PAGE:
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The Measurement of Time

Duration:
45 minutes
First broadcast:
Thursday 29 March 2012

Melvyn Bragg and his guests discuss the measurement of time. Early civilisations used the movements of heavenly bodies to tell the time, but even in the ancient world more sophisticated timekeeping devices such as waterclocks were known. The development of mechanical clocks in Europe emerged in the medieval period when monks used such devices to sound an alarm to signal it was the hour to pray, although these clocks did not tell them the time. For hundreds of years clocks were inaccurate and it proved hard to remedy the problems, let alone settle on a standard time that the country should follow. It was with the advent of the railways that time finally became standardised in Britain in the mid-19th century and only in 1884 that Greenwich became the prime meridian of the world. Atomic clocks now mark the passing of the days, hours, and minutes and they are capable of keeping time to a second in 15 million years. With:Kristen LippincottFormer Director of the Royal Observatory, GreenwichJim BennettDirector of the Museum of the History of Science at the University of OxfordJonathan BettsSenior Curator of Horology at the Royal Observatory, GreenwichProducer: Natalia Fernandez.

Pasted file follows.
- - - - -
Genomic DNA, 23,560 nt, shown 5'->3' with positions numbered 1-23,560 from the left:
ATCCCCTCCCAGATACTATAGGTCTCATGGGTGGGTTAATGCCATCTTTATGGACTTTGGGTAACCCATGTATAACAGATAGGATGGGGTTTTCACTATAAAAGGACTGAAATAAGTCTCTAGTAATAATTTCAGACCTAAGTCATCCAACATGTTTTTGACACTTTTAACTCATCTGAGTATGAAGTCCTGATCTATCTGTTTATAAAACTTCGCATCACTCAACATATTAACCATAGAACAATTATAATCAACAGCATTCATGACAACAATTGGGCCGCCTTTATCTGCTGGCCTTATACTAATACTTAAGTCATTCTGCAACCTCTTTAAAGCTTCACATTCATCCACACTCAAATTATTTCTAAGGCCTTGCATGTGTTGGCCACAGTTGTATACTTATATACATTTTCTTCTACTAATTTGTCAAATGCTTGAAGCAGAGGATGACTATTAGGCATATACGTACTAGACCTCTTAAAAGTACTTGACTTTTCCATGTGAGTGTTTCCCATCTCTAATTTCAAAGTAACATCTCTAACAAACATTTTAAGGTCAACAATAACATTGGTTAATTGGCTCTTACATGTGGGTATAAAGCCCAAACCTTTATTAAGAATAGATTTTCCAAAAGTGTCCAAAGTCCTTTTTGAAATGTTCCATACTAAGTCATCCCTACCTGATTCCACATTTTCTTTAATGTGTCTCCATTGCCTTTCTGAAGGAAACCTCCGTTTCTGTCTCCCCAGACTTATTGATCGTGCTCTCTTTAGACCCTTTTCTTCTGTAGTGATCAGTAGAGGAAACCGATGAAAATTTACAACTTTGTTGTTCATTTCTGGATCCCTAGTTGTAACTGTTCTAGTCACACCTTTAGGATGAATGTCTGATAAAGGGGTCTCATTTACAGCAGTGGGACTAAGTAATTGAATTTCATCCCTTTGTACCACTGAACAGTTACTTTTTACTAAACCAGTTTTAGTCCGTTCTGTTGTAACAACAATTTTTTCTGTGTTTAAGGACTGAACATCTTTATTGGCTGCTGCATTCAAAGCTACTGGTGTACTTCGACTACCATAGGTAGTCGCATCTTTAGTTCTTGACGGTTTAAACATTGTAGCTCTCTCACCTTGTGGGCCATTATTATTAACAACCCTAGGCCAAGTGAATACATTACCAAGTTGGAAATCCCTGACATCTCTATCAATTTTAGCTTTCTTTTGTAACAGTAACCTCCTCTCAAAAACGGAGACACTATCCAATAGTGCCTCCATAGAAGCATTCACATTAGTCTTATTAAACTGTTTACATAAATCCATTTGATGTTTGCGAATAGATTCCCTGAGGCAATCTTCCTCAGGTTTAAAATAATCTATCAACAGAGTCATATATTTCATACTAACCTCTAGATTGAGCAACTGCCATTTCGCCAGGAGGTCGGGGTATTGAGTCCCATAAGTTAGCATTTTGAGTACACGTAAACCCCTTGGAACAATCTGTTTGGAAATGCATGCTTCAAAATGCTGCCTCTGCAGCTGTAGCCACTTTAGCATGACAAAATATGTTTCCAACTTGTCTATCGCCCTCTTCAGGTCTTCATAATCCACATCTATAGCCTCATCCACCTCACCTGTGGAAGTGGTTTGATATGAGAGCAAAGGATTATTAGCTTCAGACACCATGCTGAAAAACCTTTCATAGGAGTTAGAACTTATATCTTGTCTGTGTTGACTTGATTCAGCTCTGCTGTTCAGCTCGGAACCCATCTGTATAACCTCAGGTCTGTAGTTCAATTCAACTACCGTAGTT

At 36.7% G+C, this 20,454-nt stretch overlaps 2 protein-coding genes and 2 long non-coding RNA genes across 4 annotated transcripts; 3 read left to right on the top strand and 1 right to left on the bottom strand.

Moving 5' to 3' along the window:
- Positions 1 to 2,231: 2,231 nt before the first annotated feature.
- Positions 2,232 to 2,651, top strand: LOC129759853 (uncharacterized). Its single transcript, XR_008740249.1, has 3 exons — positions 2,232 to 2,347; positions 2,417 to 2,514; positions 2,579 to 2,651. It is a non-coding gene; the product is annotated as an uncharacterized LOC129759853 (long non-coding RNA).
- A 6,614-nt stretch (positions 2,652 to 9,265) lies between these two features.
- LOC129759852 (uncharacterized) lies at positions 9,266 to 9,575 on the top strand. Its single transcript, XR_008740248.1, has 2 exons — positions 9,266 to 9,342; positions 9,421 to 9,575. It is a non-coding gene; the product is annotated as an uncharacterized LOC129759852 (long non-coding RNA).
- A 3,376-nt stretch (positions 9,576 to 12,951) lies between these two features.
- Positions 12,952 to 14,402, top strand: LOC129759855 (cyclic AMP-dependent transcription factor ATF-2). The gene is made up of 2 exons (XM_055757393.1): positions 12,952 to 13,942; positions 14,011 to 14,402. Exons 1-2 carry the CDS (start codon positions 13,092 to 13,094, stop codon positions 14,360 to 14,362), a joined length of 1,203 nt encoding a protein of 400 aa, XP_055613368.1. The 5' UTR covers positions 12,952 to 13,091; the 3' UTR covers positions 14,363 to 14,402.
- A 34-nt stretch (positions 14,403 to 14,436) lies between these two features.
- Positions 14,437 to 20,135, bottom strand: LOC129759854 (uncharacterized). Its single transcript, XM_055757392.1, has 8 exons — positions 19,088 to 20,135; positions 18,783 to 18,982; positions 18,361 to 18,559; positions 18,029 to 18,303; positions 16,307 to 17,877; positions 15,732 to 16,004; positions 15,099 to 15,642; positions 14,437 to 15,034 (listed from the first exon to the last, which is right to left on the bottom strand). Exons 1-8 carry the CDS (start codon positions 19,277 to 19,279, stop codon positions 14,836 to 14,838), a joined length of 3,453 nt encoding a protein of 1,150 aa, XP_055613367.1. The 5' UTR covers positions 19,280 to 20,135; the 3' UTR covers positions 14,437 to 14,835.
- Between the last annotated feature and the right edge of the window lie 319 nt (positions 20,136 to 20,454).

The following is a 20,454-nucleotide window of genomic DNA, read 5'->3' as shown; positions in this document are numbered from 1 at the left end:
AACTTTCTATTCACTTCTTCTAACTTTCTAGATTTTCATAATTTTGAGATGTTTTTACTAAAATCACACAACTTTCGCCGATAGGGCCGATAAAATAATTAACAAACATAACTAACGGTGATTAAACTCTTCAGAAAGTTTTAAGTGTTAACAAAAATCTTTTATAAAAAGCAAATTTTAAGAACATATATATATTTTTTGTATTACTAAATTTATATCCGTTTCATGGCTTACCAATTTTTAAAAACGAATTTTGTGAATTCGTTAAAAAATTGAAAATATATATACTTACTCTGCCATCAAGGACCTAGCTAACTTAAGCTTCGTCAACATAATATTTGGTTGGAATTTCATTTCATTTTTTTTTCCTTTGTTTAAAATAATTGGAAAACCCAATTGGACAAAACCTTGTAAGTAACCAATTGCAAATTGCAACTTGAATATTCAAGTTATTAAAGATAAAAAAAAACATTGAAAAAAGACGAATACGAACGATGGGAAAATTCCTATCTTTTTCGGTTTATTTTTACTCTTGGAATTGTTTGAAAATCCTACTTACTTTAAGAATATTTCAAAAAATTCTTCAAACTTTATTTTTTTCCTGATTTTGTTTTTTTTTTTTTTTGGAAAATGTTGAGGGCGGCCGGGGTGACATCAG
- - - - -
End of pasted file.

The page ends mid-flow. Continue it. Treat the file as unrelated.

• FURTHER READING

    A. Aveni, ‘Empires of Time: Calendars, Clocks and Cultures’ (New York, 1989)

    J. A. Bennett, ‘The Divided Circle: A History of Instruments for Astronomy, Navigation and Surveying’ (Oxford, 1987)

    J. Betts, ‘Harrison’ (London, 2007)

    A. Borst, ‘The Ordering of Time: From the Ancient Computus to the Modern Computer’ Engl. transl by A. Winnard, (Cambridge, 1983)

    Eric Bruton, ‘The History of Clocks and Watches’ (Orbis, 1979, or Macdonald & Co, 1989, or Little, Brown & Co., 2000)

    F. J. Britten, ‘Old Clocks and Watches and Their Makers’ (Pub Marketing Enterprises, 1973)

    Clutton & Daniels, ‘Watches’ (Batsford, 1965)

    R. J. Drummond, ‘The Evolution of Clockwork’ (London, 1931)

    S. L. Gibbs, ‘Greek and Roman Sundials’ (New Haven and London, 1976)

    E. Grant, ‘Planets, Stars and Orbs: Medieval Cosmology, 1200-1687’ (Cambridge, 1994)

    H. Higton, ‘Sundials: An Illustrated History of Portable Dials’ (London, 2001)

    D. Howse, ‘Greenwich Time and the Longitude’ 2nd edn (London, 1977)

    H. C. King, ‘Geared to the Stars: The Evolution of Planetariums, Orreries and Astronomical Clocks’ (Toronto, 1979)

    D. Landes, ‘Revolution in Time: Clocks and the Making of the Modern World’ (London, 1983)

    J. D. Robertson, ‘The Evolution of Clockwork’ (London, 1931)

    D. J. Warner, ‘The Sky Explored: Celestial Cartography 1500-1800’ (New York, 1979)

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